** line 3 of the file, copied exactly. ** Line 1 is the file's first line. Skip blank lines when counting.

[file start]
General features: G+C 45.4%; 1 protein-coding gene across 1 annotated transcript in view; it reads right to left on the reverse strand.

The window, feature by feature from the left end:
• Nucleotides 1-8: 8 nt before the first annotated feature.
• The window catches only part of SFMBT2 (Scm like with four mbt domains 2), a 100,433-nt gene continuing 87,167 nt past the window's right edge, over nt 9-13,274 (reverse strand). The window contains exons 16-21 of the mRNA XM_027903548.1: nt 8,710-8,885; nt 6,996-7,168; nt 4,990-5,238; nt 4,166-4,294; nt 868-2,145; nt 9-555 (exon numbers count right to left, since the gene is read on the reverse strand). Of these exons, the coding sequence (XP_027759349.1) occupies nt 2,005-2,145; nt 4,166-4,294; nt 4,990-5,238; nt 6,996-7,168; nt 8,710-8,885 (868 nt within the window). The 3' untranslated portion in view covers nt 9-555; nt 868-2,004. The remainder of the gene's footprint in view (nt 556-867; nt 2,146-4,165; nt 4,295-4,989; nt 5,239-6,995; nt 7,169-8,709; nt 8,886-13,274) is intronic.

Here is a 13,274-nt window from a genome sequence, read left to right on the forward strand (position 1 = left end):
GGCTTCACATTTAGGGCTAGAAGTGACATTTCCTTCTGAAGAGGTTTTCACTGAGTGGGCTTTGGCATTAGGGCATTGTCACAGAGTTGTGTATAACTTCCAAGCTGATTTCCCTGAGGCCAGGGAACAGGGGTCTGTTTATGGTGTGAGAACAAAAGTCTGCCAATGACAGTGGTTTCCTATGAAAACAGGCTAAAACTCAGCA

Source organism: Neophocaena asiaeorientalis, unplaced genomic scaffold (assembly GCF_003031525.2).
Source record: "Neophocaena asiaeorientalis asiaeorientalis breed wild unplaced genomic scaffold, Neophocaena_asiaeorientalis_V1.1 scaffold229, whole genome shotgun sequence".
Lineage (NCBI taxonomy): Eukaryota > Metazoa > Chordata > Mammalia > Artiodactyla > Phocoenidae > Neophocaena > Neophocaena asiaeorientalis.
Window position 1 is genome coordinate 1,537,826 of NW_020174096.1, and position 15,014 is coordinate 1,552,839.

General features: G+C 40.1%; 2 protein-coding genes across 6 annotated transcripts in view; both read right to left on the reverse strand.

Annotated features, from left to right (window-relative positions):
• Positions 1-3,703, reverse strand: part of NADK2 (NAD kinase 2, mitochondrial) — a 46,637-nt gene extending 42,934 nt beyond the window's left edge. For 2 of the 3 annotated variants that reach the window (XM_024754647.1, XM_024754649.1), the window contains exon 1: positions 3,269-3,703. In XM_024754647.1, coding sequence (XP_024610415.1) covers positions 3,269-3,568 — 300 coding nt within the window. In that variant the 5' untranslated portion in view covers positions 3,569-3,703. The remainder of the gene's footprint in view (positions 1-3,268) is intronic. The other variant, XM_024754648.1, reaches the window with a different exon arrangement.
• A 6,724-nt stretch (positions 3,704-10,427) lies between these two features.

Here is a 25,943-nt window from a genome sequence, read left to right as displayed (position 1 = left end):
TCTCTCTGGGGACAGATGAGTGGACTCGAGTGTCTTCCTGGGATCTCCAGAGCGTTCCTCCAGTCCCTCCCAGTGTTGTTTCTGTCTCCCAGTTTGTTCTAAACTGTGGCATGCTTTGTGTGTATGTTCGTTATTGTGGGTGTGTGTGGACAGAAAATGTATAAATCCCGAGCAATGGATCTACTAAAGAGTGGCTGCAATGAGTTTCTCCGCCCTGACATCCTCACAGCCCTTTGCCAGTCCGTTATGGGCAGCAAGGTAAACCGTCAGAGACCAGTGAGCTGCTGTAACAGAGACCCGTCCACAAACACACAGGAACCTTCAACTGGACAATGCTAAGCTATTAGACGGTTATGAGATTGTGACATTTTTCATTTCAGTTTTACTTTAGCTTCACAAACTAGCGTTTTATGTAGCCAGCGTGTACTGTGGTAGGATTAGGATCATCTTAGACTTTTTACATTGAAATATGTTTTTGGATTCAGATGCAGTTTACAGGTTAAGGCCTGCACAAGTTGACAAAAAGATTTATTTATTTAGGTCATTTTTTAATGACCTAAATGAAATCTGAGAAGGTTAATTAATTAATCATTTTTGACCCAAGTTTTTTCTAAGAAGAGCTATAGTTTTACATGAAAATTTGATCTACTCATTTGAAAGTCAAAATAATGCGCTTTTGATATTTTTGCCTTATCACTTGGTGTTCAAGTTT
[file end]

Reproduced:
• Nucleotides 1-8: 8 nt before the first annotated feature.